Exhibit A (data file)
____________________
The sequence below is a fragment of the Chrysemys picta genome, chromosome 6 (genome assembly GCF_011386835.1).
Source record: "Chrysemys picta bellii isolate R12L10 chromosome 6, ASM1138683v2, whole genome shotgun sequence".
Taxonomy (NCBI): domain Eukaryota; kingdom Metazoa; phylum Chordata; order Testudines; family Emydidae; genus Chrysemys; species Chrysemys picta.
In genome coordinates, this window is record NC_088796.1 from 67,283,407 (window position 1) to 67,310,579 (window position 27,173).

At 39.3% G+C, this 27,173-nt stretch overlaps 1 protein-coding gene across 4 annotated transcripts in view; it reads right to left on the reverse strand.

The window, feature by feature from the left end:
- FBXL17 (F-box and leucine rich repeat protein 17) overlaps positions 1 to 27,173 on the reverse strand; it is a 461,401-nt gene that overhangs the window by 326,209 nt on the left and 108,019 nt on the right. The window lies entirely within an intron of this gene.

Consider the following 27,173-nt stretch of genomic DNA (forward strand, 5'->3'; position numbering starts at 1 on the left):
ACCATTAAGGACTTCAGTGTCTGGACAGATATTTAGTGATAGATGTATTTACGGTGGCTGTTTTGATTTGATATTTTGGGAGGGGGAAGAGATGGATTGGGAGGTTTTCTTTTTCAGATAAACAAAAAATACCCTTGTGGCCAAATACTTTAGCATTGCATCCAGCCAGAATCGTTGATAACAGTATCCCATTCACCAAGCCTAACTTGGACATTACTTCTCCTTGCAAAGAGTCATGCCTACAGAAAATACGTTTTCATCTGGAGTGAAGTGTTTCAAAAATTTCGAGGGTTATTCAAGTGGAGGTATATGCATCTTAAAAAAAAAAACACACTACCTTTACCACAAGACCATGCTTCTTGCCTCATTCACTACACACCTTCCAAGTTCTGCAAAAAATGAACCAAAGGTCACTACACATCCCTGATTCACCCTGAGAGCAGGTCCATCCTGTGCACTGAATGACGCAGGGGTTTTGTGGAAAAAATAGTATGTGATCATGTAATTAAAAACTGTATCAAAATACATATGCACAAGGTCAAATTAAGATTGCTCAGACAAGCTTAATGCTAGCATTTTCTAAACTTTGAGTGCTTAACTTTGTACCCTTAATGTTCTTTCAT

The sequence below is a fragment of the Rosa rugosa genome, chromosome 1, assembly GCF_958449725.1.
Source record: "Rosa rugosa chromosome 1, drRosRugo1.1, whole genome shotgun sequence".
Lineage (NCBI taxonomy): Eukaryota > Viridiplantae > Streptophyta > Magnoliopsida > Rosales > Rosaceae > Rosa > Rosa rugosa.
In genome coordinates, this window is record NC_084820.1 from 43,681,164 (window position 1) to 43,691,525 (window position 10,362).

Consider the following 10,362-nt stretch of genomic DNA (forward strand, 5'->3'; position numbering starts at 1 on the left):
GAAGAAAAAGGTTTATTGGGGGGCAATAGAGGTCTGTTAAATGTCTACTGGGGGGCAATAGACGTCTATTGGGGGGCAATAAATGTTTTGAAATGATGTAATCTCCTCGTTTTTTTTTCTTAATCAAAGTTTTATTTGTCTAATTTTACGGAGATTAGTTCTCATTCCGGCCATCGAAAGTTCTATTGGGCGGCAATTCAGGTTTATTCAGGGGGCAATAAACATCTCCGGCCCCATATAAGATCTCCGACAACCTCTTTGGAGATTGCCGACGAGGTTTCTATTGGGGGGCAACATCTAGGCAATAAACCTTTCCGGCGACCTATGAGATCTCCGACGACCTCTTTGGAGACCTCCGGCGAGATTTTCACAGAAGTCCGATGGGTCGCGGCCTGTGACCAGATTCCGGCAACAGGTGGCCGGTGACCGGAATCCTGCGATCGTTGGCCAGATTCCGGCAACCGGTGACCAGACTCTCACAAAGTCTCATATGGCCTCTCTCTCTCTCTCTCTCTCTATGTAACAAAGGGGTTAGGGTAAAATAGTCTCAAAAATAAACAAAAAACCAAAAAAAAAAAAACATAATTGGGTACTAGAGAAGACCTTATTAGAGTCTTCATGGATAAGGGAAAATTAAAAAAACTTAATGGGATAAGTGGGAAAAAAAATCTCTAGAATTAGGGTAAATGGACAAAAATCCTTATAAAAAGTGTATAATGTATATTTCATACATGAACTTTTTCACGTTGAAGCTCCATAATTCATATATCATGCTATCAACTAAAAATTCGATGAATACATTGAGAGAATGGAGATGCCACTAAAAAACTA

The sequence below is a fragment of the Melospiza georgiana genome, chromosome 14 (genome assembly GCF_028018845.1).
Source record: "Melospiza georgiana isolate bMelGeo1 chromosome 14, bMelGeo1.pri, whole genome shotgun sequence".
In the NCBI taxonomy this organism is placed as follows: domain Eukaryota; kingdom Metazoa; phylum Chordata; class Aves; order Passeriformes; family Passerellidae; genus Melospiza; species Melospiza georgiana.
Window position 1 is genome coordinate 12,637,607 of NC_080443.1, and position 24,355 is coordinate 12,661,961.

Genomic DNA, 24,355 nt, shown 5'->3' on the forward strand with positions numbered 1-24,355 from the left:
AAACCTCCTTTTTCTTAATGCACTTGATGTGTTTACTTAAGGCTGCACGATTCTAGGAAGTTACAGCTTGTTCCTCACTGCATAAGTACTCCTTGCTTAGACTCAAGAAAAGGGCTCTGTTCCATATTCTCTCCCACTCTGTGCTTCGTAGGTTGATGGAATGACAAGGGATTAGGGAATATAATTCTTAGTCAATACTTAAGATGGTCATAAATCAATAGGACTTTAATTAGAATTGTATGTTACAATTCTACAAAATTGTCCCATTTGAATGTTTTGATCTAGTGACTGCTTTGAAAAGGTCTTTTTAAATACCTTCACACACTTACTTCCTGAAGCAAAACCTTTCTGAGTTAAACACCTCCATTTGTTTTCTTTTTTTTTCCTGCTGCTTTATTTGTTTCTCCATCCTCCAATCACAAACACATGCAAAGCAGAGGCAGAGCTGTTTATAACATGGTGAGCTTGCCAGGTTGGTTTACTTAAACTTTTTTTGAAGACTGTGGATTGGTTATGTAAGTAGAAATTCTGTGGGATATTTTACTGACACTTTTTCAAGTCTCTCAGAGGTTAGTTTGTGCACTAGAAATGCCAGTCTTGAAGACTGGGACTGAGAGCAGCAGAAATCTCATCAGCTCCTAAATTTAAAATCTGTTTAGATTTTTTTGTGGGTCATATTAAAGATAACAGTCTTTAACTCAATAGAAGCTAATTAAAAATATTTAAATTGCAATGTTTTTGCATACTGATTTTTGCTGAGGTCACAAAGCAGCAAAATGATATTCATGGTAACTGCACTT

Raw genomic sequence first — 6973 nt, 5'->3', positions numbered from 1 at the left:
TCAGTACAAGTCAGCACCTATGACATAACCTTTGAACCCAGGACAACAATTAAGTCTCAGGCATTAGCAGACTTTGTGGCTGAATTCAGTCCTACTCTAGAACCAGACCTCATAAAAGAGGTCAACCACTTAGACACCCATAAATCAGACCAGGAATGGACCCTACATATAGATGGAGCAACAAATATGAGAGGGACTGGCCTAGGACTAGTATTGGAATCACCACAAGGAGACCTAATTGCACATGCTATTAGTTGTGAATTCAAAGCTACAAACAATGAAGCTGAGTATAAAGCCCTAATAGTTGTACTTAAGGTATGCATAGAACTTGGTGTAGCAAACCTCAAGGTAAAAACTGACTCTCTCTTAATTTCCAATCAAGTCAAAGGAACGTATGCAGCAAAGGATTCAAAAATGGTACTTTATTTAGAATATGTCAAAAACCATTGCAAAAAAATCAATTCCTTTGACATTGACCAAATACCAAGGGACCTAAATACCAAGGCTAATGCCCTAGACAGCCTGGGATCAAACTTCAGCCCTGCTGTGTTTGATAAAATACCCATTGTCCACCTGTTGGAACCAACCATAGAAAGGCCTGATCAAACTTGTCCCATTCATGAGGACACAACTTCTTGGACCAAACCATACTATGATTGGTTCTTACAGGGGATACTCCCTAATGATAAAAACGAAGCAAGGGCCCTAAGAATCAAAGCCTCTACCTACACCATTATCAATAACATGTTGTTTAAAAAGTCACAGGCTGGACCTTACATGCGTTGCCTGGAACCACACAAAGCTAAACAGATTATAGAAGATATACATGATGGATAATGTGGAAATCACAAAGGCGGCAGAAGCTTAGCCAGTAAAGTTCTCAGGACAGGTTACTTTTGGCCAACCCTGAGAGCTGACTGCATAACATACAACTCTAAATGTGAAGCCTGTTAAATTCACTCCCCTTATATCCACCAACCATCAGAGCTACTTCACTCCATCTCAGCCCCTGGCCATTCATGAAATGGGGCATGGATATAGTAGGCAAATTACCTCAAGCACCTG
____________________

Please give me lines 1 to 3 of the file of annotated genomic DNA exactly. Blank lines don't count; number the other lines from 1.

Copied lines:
The sequence below is a fragment of the Chrysemys picta genome, chromosome 6 (genome assembly GCF_011386835.1).
Source record: "Chrysemys picta bellii isolate R12L10 chromosome 6, ASM1138683v2, whole genome shotgun sequence".
Taxonomy (NCBI): domain Eukaryota; kingdom Metazoa; phylum Chordata; order Testudines; family Emydidae; genus Chrysemys; species Chrysemys picta.